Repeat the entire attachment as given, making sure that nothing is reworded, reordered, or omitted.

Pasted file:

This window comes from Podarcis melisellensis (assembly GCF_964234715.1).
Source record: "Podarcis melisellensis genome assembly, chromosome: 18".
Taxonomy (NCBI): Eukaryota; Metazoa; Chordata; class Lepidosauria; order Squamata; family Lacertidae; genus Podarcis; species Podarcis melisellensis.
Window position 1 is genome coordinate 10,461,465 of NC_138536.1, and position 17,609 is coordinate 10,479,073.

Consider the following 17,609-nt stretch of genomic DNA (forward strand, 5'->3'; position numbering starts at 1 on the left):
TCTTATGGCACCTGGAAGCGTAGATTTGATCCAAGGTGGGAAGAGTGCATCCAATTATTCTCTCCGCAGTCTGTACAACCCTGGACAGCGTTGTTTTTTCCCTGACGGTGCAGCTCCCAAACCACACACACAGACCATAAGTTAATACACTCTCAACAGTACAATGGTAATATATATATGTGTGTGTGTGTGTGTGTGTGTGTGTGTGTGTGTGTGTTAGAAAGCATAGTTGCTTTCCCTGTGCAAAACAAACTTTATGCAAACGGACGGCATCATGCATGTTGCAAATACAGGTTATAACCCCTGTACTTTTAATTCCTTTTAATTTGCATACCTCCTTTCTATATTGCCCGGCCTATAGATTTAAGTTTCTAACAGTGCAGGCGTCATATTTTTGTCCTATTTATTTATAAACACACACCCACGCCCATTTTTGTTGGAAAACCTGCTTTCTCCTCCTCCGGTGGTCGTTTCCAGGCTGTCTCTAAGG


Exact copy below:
This window comes from Podarcis melisellensis (assembly GCF_964234715.1).
Source record: "Podarcis melisellensis genome assembly, chromosome: 18".
Taxonomy (NCBI): Eukaryota; Metazoa; Chordata; class Lepidosauria; order Squamata; family Lacertidae; genus Podarcis; species Podarcis melisellensis.
Window position 1 is genome coordinate 10,461,465 of NC_138536.1, and position 17,609 is coordinate 10,479,073.

Consider the following 17,609-nt stretch of genomic DNA (forward strand, 5'->3'; position numbering starts at 1 on the left):
TCTTATGGCACCTGGAAGCGTAGATTTGATCCAAGGTGGGAAGAGTGCATCCAATTATTCTCTCCGCAGTCTGTACAACCCTGGACAGCGTTGTTTTTTCCCTGACGGTGCAGCTCCCAAACCACACACACAGACCATAAGTTAATACACTCTCAACAGTACAATGGTAATATATATATGTGTGTGTGTGTGTGTGTGTGTGTGTGTGTGTGTGTGTTAGAAAGCATAGTTGCTTTCCCTGTGCAAAACAAACTTTATGCAAACGGACGGCATCATGCATGTTGCAAATACAGGTTATAACCCCTGTACTTTTAATTCCTTTTAATTTGCATACCTCCTTTCTATATTGCCCGGCCTATAGATTTAAGTTTCTAACAGTGCAGGCGTCATATTTTTGTCCTATTTATTTATAAACACACACCCACGCCCATTTTTGTTGGAAAACCTGCTTTCTCCTCCTCCGGTGGTCGTTTCCAGGCTGTCTCTAAGG